If you are looking for hard number, here are the known limits for sheets and tables themselves.
I don’t think we could ever reach the maximum limit of a sheet or table without completely bringing the app to it’s knees. Largest I’ve ever tried was 120,000 rows of simple data (couple of columns and no computed columns). I also attempted to show all 120,000 rows on the same screen. That alone pretty much killed my phone and worked my laptop pretty hard.
There’s still the limit (bottleneck) of glide and google having to synchronize data between themselves before any data synchronizes between glide and the end user. That’s a whole extra path that the data needs to travel. Even with row owners to limit data to the end user, the entire database still needs to travel to and from the google sheet. In cases like this, using glide tables exclusively or even partially will help.
The effective limits are when when the app stops working effectively. That limit will be different for each and every app. My app doesn’t have what I consider a lot of rows and works great, but I have one tab that triggers an intense amount computations and relations, which causes the app to freeze for a few seconds while it’s loading. After that, it’s fine. It’s not the number of rows that’s limiting me. It’s the amount of work that I’m requiring my device to perform against those rows.
So many factors come into play. Results will differ per app and per user. I can’t theorize when someone else’s app will hit a limit. That’s just impossible to do. My recommendation is to just create a massive amount of test data. Test, test, test. Push the app to the limits and find out what does or doesn’t work.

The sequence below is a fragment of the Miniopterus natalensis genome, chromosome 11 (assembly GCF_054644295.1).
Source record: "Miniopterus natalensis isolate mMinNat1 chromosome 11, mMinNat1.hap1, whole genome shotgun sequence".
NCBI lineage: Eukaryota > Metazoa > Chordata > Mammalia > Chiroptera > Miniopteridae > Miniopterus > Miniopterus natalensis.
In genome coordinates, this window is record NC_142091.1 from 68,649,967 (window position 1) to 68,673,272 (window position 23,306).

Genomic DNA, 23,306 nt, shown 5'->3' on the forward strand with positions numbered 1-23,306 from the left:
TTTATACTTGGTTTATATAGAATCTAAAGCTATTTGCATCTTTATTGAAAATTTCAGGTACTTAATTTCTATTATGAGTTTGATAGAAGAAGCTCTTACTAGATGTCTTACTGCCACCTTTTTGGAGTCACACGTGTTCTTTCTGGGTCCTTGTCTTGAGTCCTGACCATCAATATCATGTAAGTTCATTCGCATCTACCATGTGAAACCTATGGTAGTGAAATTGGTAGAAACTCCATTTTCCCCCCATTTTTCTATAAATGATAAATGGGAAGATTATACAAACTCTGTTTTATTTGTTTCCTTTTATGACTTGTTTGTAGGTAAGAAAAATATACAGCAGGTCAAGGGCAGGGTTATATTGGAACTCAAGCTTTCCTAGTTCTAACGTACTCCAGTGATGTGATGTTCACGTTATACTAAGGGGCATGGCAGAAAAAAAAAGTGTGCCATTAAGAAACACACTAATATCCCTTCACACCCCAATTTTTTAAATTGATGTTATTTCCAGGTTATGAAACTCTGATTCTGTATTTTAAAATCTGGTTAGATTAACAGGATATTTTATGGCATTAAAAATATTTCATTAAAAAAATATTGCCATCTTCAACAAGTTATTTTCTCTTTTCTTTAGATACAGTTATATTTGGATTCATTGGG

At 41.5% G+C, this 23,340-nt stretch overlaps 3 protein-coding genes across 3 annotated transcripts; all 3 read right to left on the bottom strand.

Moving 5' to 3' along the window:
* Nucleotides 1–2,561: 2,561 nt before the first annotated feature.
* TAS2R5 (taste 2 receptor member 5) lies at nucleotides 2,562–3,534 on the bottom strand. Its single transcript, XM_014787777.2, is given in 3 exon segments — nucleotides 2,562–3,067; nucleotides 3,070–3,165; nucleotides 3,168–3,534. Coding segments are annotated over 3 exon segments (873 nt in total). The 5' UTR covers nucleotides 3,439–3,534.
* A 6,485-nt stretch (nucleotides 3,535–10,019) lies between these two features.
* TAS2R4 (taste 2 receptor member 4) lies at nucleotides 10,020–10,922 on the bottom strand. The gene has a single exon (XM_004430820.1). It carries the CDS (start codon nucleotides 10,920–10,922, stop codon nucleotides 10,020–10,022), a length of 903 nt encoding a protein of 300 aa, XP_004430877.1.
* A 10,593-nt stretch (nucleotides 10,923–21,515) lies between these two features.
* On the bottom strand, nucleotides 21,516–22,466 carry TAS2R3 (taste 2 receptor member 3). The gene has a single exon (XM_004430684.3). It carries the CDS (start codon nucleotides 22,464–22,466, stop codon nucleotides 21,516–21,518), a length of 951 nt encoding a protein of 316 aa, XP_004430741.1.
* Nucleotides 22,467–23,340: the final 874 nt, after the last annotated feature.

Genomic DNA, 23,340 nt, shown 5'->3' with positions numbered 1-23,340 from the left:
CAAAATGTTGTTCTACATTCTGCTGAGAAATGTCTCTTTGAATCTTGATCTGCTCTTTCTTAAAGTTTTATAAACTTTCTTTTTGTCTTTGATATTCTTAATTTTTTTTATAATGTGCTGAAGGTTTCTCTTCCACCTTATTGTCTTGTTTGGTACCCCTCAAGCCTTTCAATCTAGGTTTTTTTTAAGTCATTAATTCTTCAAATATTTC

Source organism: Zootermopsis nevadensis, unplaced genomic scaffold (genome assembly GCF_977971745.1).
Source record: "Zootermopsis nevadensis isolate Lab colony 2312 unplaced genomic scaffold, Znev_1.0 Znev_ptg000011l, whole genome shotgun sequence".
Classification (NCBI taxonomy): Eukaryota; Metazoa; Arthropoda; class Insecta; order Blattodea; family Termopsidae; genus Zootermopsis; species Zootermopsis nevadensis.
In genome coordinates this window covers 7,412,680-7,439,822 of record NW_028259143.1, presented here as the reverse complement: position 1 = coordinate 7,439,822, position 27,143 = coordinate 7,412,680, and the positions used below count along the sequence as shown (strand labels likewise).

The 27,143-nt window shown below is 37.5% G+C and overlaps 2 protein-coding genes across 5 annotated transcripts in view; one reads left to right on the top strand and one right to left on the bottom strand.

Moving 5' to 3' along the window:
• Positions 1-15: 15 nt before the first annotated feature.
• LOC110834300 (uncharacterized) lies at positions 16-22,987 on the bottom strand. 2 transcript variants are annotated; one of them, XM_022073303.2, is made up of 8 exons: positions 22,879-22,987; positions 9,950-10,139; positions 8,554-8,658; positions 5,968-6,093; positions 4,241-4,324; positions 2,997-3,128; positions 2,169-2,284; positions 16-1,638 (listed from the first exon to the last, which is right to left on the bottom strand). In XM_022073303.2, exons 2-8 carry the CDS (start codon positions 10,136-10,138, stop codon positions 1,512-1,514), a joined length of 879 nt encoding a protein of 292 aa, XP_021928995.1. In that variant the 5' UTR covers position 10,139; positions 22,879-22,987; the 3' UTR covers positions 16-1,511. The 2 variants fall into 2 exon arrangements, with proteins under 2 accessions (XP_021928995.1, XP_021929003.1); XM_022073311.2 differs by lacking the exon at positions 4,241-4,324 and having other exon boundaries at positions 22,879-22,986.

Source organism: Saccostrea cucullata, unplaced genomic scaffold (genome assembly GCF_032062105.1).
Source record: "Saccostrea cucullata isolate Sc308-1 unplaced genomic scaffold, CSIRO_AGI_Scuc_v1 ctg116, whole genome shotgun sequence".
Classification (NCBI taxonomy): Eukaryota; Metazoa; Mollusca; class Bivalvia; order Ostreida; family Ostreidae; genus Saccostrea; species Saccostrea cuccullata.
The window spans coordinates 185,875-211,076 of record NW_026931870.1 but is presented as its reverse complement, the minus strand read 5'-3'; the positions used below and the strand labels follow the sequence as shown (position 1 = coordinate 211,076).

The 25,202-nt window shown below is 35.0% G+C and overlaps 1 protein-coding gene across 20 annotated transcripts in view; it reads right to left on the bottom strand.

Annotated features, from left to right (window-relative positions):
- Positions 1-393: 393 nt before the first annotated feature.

Just realize that the end user’s device is downloading and caching a duplicate of the entire database (minus unowned rows), and doing all of the computations and calculations, and obviously rendering the screen. That’s your limitation right there…the capabilities of the end user’s device.
I’m sure Glide takes a bigger financial hit (as far as storage and bandwidth costs) when the dataset is large, but that’s averaged out among all users. If it ever got out of control, I’m sure glide would be having a chat with that user. I’m guessing that glide does not strictly enforce the 25k limit because, with the way the glide infrastructure works, you are going to run into several other bottlenecks before even coming close to a hard max row limit. If/when they change how the data is handled on the back end, then I would be willing to bet that they will have tiered pricing based on the amount of data needed…and the app would no longer be caching entire datasets, but instead it would lazy load data as needed. But, that would require them to completely redesign how glide works now.